Animal, Vegetable, Miracle: A Year of Food Life
Harper Perennial (April 29, 2008)
I’ve long been a fan of Kingsolver’s fiction and was happy to see this memoir. The author and her family spent a year only eating food that was produced locally. Each family member was allowed one indulgence not found locally, so they did keep a bit of coffee, chocolate, and spices around, but other than that, they strictly adhered to their mission. If they didn’t grow or raise it, or their neighbors didn’t grow or raise it, then they didn’t eat it.
Reading the book, I realized how much I had taken for granted. If I needed a tomato in February, I could choose from fresh or canned at the grocery. Kingsolver denied herself this option. If she wanted tomatoes in February, she needed to can them in the summer herself or hope that a neighbor was industrious with their summer crop.
This book showed me that it is possible to truly live locally and spurred on my desire to grow a garden and learn to preserve produce. While you still might find a banana in my shopping cart, you will also find me canning tomatoes at summer’s end.
The Cookbook that Challenges Politically Correct Nutrition and the Diet Dictocrats
By Sally Fallon
NewTrends Publishing 1999
My friend Jan gave me this cookbook. I love it. It doubles as a reference book. It’s loaded with well-referenced material seemingly debunking many of the current trends in nutrition. This book is for the person who is ready to change their diet and is willing to put the time into doing so.
Nourishing Traditions arose from the writings of Dr. Weston A. Price. He was a dentist in the 1930s and conducted extensive, in-depth studies of people, all over the world, eating traditional foods. Price had the good fortune to be able to study groups of people who lived solely on traditional diets and compare them to people who had adopted a modern diet. He was able to examine multiple generations and siblings, some of which were born and raised on modern diets, and compare them to family members who were raised on traditional diets.
A dentist, Price focused on each group’s susceptibility to tooth decay and dental-arch deformities. Price found that in the groups who adopted a modern diet that included white flour and refined sugar, dental caries and dental malformations increased dramatically and their overall health decreased.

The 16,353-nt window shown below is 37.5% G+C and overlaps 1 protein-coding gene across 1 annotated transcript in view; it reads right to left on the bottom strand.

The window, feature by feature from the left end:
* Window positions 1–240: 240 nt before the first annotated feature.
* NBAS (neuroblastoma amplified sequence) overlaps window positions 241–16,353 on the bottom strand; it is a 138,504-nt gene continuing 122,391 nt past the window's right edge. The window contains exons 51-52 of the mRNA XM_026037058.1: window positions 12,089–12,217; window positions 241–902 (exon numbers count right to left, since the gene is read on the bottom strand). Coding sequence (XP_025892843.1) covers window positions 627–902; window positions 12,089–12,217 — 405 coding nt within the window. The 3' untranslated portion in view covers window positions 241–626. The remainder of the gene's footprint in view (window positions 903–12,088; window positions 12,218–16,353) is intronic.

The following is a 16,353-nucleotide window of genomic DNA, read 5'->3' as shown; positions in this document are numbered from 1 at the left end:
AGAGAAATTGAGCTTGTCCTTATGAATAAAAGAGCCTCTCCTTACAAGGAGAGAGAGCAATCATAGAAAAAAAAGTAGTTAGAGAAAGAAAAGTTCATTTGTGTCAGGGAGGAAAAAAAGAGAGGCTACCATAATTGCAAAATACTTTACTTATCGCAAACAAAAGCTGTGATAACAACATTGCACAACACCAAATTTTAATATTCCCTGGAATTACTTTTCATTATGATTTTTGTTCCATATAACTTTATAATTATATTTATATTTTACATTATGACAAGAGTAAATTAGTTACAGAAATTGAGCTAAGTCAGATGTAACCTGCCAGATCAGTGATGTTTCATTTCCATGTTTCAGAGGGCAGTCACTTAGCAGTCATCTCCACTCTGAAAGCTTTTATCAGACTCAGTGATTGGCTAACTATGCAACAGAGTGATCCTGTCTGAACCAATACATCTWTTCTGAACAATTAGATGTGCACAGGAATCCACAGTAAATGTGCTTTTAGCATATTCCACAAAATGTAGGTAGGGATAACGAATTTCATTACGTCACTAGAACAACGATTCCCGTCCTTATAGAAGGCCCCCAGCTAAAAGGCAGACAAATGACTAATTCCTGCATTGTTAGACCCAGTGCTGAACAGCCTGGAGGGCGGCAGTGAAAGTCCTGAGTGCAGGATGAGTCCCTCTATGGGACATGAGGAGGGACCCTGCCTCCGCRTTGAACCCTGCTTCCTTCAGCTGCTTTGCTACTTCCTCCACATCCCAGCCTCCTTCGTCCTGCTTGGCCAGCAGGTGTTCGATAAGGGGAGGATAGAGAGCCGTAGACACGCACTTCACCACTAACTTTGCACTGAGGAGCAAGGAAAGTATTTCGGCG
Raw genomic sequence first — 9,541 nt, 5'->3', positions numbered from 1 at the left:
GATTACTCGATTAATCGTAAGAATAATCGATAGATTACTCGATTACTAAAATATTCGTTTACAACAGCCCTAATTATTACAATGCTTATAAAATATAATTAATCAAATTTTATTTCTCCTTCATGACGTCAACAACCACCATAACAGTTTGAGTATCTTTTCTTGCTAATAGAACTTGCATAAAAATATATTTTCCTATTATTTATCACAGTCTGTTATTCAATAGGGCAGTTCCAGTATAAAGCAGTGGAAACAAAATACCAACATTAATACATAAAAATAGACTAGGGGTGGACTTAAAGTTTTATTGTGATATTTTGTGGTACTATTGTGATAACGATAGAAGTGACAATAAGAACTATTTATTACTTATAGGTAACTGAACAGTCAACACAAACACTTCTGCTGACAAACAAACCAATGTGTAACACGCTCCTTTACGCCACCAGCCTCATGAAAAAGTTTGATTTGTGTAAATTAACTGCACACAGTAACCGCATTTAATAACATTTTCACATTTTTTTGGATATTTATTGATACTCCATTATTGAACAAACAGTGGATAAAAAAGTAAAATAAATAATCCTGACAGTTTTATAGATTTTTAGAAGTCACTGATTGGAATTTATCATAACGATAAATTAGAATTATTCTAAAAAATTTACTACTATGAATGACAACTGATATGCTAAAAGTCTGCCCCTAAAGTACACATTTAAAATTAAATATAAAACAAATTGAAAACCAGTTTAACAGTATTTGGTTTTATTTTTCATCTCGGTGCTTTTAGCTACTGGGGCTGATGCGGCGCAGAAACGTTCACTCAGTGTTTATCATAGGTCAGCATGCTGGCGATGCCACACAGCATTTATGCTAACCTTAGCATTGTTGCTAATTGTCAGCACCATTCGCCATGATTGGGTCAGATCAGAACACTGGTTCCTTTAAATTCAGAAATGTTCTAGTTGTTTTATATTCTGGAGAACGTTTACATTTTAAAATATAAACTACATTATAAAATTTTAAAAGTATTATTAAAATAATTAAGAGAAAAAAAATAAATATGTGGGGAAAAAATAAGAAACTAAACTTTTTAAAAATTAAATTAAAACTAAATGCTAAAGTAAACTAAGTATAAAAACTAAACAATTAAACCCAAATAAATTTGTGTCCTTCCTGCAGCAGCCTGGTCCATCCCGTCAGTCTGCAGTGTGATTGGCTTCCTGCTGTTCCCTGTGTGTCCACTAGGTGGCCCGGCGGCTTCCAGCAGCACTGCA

Nourishing Traditions uses Price’s findings as a starting point and adds to it copious amounts of modern research to develop the recipes.
This book asks you to dispense with the notion that saturated fat and cholesterol are bad for you. This is a hard one for everyone who, for the last 20-plus years has been taught the opposite. I think her facts are compelling and since saturated fat makes most things taste better, I’m all for it.
Nourishing Traditions also does a hard sell on foods that have a high “ick” factor. There is a whole chapter on organ meats. I haven’t been able to stomach anything except for the liver pate, but she has convinced me that organ meats are good for me.
Enzyme-rich, lacto-fermented foods are of particular interest to me. Making a pickle without a drop of vinegar seems like magic to me!
If I had to name one thing that most influences my cooking, it would be reading. I’m an avid reader and in the last few years I’ve been eating up many a food-related book. Not only do I find them entertaining, many have completely changed the way that I eat.
I’ve always considered myself a healthy eater. Over the years, my idea of what I considered to be healthy has changed and books have been an important part of that change. I’ll be posting reviews of books that have influenced my eating. Here’s the first one.
The Omnivore’s Dilemma: A Natural History of Four Meals
By Michael Pollan
The Omnivore’s Dilemma was a “gateway drug” for me. I blame it for igniting my real-food quest, which was a slipper slope to a full-blown obsession. It’s a must read for anyone who eats. After I read it, I bought multiple copies and gave them as gifts. I thought it was enlightening and important to share.
Pollan traces the origins of four meals. The first meal is from McDonalds. This takes us through a commercial feedlot and ends up in a cornfield. Apparently, just about every bit of processed food can trace at least some of its ingredients back to corn.
The next two meals are organic. One leads us to large-scale commercial organic farming operation and the other to an innovative, self-sustaining farm, where we meet Joel Salatin of Pollyface Farms, quite the character.
The fourth meal is one that Pollan hunted, gathered, and grew himself. He takes us hunting for wild boar in California and shows us the secretive world of morels and chanterelles foragers.
This book challenged that way that I looked at food. It brought to light some of the more unseemly practices of industrial food and made me keenly aware of how political food is.